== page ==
WHERE DOES THE WAX GO WHEN YOU BURN A CANDLE?


Imagine inhaling the soothing aroma of a luxury candle. You take a deep breath and your whole body relaxes. You peer down at the candle’s flame, noticing how it’s reflection gleams off the translucent red rim of the glass jar. Your gaze turns towards the wax.

Somehow, the candle wax mysteriously diminishes into a glowing puddle that seems to get smaller and smaller as the hours pass by.


Where does all of that candle wax go? We're so glad you asked, and in this article we'll delve into the science behind this seemingly magical phenomenon.


SO WHERE DOES ALL OF THAT CANDLE WAX GO?

When you burn a candle, wax transforms from it’s solid form and is released into the air as carbon dioxide and water vapor.


The act of candle burning is a combustion reaction. In these reactions, fuel is ignited in the presence of oxygen to produce heat, light, and an oxide compound (one or more oxygen atoms combined with another element).


HERE'S HOW THE COMBUSTION REACTION WORKS IN A CANDLE:

Candle wax is made of hydrogen (H) and carbon (C) atoms (hydrocarbons). When you light the wick, the heat of the flame causes some of the wax to melt.


The candle wick, behaving like an absorbent towel, sucks the liquid wax upward into the flame. The hydrogen and carbon molecules get so hot in the flame that they turn into gas.

These hydrocarbons then react with oxygen (O) in the air to form carbon dioxide (CO2) and water vapor (H2O), while also releasing energy in the form of heat and light.


One fourths of the energy created during this combustion process is given off as flame heat, continuing the candle burning cycle until the fuel source, aka the candle wax, is used up or the heat is eliminated.


WHAT CAUSES CANDLES TO PRODUCE SMOKE AND SOOT

While you don’t need to worry about breathing in the carbon dioxide or water molecules produced from vaporized wax during a clean candle burning process, you should take the proper care to avoid the production of smoke and soot.


Smoke and soot, a chalk-like black substance made of carbon particles, are products of an incomplete combustion reaction.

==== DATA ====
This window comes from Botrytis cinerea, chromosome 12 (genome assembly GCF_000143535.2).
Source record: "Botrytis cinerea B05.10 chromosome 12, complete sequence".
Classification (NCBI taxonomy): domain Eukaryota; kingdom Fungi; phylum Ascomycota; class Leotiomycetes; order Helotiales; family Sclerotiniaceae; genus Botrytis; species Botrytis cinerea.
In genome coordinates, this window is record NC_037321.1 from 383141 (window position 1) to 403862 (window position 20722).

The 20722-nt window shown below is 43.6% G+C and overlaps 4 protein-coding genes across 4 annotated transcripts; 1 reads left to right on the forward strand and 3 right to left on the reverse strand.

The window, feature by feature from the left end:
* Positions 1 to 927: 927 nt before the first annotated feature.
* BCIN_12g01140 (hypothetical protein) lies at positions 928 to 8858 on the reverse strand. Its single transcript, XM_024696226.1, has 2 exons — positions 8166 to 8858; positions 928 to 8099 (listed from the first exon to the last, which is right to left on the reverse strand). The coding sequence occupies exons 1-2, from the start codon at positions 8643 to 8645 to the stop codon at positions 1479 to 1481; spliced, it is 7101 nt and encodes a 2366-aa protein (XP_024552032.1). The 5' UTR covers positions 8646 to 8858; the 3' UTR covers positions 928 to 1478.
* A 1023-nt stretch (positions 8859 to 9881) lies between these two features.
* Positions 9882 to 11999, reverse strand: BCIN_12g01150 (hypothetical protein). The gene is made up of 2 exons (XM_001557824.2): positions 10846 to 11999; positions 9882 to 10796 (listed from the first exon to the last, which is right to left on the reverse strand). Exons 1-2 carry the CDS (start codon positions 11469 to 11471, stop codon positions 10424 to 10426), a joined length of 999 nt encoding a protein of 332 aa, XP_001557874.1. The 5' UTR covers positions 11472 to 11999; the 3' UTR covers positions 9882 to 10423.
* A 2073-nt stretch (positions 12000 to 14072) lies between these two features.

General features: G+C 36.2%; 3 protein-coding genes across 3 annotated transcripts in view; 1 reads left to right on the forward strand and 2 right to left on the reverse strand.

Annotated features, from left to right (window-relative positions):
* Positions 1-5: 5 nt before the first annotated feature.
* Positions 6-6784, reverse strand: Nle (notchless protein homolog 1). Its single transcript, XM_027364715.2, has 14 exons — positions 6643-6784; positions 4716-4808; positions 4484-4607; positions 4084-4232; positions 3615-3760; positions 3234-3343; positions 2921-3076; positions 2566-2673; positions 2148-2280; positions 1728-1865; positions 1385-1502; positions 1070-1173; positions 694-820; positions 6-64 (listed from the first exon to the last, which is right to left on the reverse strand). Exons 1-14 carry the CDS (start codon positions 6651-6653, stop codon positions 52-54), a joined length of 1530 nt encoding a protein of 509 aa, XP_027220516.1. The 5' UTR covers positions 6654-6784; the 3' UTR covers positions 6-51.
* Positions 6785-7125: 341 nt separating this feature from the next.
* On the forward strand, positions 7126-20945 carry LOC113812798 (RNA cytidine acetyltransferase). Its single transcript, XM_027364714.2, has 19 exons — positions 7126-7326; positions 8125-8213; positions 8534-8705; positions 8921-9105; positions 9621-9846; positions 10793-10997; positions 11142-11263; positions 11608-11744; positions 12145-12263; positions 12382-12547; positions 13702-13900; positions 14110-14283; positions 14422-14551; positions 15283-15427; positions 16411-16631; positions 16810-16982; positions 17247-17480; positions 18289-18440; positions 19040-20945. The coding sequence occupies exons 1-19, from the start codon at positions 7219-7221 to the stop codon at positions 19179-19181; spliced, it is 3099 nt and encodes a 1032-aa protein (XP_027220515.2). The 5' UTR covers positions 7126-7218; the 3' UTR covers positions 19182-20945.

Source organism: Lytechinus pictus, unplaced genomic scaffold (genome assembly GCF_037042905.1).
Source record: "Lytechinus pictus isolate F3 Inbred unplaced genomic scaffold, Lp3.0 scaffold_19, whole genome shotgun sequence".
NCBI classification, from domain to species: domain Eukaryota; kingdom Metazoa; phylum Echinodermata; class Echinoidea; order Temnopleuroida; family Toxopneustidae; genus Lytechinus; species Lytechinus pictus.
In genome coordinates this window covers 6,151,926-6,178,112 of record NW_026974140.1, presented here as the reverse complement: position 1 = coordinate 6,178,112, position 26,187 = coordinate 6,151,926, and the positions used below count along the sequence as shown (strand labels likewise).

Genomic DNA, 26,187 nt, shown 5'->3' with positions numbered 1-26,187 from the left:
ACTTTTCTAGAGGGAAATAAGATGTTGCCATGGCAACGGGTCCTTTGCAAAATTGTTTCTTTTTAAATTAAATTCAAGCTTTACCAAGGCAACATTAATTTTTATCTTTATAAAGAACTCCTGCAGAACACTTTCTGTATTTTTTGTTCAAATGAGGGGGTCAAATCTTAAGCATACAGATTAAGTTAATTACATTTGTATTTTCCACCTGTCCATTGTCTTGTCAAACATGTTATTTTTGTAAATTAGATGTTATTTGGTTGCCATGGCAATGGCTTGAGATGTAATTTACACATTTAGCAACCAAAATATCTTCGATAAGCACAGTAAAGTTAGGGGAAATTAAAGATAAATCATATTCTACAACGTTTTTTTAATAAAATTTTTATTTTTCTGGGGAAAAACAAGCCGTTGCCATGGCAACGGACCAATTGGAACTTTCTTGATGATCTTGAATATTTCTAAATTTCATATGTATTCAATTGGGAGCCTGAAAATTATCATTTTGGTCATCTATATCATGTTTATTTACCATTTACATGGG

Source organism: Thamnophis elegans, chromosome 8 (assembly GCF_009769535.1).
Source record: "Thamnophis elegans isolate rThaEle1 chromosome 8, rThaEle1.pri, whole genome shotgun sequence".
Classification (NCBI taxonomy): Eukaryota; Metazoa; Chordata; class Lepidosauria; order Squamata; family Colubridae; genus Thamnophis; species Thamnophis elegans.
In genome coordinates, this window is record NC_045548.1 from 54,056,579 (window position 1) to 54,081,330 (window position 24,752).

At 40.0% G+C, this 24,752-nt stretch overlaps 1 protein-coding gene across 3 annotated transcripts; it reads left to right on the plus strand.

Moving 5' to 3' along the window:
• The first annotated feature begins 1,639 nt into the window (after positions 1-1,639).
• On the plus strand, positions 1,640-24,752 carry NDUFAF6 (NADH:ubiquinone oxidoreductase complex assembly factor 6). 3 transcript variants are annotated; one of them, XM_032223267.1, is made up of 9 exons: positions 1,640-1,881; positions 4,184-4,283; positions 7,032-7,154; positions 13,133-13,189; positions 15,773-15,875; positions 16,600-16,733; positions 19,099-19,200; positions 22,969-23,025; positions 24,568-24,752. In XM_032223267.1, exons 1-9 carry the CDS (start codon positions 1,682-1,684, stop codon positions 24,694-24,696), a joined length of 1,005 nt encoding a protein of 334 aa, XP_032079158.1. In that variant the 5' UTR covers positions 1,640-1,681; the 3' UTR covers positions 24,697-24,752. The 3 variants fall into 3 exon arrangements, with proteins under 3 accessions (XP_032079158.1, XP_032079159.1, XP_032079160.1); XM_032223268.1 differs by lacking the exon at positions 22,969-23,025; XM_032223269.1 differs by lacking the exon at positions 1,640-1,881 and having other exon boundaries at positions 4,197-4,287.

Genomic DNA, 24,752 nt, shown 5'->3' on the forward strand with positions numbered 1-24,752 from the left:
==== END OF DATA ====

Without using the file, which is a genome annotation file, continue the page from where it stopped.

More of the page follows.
In a normal combustion reaction, candle wax melts at the same rate that it fuels the flame, resulting in an even burn. However, incomplete combustion occurs when this balance gets out of whack. When the wax is sucked into the flame faster than it can be burned, it results in smoke and soot.


It’s typical for your candle to take a second to get into a stable state of combustion. You might see your candle stutter for a few minutes right after it has been lit before calming into a steady burning flame.


HOW TO AVOID SOOT

1. PURCHASE CANDLES MADE OF HIGH QUALITY WAX

At Tall Pine Candles, our luxury candles are made from natural, soy-based wax, which has a lower melting point and burns more cleanly than candles made with paraffin.


2. TRIM CANDLE WICKS REGULARLY

The longer the length of the exposed candle wick, the bigger and hotter the flame usually is. This throws off the balance in the combustion process, melting the upper layer of candle wax faster, creating more fuel, and resulting excess soot.


That's why it’s essential to trim your wick regularly.


3. EXTINGUISH YOUR CANDLE WITH A CANDLE SNUFFER

As easy as it is to haphazardly blow out your candle, we strongly suggest using a candle snuffer instead.


Blowing out a candle produces a small burst of smoke and soot that can also damage the wick, whereas using a candle snuffer cleanly stops the flame.


4. PLACE CANDLES AWAY FROM DRAFTS

You might notice the flame of your candle start to flicker in rooms with large amounts of airflow. This is a sign of an incomplete combustion reaction. Avoid burning your candle in drafty areas of the house.


Thanks for reading! Now that you understand a bit of the science behind how candles work and where the wax goes, we hope that will it'll add to the pleasure and magicalness you experience the next time you burn your favorite candle.



Bob Evans

Head Bottle Washer

www.tallpinecandles.com

bob.evans@tallpinecandles.com



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